This project will look at what regions of the ribosomal RNA genes, genes common to all organism, reflect the ecological and morphological diversity in a highly successful group of microcrustaceans. The Polyphemoidea consist of three families that either occur worldwide or are currently invading new habitats. One member, BYthotrephes, invaded North America in the 1980s, and is now a permanent member of the Great Lakes food web. It feeds on similar food as young fish, but has a long caudal spine that protects it from predation by small fish. A robust phylogeny or family tree is proposed to address whether the spine in some members lengthened over time, and whether ecological benefits occurred as animals became more protected. The project will apply molecular approaches to questions of organismal adaptations, and use recombinant DNA technology to test ecological theory. It will complement other ongoing studies of microcrustacean relationships and biogeography. The research fellow will gain training in molecular systematics to rigorously address and research questions in evolutionary ecology.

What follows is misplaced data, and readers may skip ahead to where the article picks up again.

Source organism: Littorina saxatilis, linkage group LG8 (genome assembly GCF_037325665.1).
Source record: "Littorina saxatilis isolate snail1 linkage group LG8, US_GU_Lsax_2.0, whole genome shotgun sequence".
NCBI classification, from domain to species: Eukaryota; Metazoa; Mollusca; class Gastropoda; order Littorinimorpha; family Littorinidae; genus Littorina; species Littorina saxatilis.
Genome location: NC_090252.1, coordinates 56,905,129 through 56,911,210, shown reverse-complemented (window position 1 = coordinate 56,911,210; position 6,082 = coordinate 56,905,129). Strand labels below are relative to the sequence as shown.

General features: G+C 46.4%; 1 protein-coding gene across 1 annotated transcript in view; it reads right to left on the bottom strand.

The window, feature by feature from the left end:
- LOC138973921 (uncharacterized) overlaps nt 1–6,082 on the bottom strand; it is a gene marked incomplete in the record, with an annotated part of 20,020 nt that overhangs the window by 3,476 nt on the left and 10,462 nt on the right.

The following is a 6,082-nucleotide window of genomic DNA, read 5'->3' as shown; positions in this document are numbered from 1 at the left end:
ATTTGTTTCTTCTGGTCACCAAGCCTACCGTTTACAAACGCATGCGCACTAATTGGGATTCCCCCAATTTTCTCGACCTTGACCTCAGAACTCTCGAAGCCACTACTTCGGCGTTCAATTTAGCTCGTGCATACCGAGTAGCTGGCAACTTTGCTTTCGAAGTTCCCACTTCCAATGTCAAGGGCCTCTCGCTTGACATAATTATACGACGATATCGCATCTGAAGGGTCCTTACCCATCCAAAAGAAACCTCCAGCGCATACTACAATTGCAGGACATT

Postdoctoral Research Fellowship in Molecular Evolution